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We read the manuscript by Sonda et al1 recently published in Gut with great interest. The authors elegantly demonstrated that lack of peripheral serotonin (5-HT) in tryptophan hydroxylase 1 knockout (TPH1−/−) mice remarkably limited pancreatic damage and leucocyte infiltration during the early phase of cerulein-induced acute pancreatitis (AP) and identified 5-HT as an important regulator of zymogen secretion in acinar cells. Although the study was very comprehensive, the ductal function of TPH1−/− mice was not investigated, which might be another key player in this protection. Notably, 5-HT was shown to inhibit fluid and HCO3− secretion of pancreatic ductal epithelial cells,2 which play a pivotal role in pancreatic physiology and can influence the severity of AP.3 Thus, we investigated the possible alterations of pancreatic ductal secretion in TPH1−/− mice.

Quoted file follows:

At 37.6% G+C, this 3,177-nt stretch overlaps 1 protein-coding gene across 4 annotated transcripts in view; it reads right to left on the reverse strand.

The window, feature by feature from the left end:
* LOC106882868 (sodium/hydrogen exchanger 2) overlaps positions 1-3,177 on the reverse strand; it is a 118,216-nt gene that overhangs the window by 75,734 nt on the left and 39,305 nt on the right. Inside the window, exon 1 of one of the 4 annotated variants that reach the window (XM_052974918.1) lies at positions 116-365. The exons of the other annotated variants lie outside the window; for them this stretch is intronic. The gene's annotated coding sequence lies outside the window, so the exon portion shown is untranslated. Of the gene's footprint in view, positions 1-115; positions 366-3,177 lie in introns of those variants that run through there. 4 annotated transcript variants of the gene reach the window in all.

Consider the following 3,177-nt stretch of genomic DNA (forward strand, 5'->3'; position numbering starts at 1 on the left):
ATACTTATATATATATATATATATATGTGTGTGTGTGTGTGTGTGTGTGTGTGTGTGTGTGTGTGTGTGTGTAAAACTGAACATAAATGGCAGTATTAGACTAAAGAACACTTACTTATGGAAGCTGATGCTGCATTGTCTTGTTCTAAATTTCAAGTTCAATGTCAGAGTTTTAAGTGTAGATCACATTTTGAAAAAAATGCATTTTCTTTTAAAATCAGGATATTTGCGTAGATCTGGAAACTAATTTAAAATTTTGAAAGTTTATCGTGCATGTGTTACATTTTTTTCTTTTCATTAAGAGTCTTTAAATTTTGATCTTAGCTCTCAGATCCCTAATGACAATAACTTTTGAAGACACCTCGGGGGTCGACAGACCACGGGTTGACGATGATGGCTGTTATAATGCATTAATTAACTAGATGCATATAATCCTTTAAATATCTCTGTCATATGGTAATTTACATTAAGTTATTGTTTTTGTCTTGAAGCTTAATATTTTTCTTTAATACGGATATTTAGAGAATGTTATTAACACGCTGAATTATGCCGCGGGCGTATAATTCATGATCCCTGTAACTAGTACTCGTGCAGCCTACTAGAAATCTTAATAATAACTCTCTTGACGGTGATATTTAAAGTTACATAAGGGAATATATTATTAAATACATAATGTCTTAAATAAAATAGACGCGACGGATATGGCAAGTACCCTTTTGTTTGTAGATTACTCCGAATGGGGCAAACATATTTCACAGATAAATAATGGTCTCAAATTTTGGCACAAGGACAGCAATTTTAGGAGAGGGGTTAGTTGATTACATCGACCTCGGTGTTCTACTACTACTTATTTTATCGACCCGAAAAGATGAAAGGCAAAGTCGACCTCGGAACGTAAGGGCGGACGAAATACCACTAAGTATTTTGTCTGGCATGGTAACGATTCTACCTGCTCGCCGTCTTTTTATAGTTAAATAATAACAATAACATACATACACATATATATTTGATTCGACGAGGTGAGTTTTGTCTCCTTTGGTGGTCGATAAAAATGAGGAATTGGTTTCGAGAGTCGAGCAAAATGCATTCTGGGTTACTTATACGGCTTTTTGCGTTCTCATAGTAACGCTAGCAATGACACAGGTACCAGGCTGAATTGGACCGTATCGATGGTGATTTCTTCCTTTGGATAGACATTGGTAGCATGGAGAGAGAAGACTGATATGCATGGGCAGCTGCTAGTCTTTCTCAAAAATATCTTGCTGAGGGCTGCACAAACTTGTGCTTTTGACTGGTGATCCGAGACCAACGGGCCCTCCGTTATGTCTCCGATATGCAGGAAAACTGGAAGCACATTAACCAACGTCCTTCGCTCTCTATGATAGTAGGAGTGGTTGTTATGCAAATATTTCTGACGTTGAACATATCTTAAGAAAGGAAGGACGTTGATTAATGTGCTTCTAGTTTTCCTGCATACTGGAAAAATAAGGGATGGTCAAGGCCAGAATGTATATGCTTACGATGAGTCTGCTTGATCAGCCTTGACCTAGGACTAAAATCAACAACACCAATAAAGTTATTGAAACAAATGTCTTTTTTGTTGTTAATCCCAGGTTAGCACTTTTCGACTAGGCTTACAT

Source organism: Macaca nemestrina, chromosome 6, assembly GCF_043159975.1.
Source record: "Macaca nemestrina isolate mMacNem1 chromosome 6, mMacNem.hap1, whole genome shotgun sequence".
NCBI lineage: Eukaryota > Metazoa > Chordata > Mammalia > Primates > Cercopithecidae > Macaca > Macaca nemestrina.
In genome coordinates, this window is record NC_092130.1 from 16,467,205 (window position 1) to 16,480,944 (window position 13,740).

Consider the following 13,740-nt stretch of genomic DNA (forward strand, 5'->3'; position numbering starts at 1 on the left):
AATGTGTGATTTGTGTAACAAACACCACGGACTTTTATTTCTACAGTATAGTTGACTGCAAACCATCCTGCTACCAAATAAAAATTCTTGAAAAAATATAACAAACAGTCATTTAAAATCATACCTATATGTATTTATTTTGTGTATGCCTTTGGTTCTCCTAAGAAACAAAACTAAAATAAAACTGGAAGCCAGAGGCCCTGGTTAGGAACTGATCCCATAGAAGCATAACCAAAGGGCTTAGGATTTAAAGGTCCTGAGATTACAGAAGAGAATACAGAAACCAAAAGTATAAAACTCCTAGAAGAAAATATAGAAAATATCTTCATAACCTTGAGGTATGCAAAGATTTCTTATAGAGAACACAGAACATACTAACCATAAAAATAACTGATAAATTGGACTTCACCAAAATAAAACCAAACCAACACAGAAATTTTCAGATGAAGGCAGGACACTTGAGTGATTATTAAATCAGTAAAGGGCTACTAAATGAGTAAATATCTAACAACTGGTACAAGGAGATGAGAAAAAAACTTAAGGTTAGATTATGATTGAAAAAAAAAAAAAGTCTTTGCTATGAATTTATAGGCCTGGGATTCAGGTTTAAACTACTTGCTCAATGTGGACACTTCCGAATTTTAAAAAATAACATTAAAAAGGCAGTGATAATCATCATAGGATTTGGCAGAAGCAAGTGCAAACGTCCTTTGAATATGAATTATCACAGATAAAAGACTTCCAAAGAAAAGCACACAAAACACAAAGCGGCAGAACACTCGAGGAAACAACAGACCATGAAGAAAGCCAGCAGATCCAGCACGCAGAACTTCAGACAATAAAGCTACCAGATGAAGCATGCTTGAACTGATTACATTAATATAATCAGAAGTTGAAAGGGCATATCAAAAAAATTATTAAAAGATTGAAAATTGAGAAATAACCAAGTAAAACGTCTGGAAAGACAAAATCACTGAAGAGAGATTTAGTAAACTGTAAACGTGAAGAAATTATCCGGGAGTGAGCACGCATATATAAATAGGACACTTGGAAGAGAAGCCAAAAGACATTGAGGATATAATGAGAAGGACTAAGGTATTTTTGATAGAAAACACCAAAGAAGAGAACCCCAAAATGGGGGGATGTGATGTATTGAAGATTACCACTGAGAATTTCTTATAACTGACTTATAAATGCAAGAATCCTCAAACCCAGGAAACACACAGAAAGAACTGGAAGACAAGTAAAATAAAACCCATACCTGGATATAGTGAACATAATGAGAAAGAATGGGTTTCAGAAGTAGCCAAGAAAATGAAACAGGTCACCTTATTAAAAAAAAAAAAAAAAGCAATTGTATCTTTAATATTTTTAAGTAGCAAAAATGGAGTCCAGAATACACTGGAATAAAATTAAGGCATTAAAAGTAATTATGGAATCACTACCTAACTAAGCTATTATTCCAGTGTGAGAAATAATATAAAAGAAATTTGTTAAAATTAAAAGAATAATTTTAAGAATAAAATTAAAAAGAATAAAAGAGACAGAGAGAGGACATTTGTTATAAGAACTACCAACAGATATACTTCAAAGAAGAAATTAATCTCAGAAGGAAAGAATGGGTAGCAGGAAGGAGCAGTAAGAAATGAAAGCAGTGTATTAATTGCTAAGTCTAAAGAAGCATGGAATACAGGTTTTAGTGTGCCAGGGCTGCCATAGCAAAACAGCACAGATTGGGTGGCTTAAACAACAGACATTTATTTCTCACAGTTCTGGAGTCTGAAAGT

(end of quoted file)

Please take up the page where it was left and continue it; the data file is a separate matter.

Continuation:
To achieve our aim, intralobular/interlobular pancreatic ducts were isolated from the pancreas of wild-type (TPH1+/+) and TPH1−/− mice. HCO3− secretion was measured by three different, but complementary methods using …
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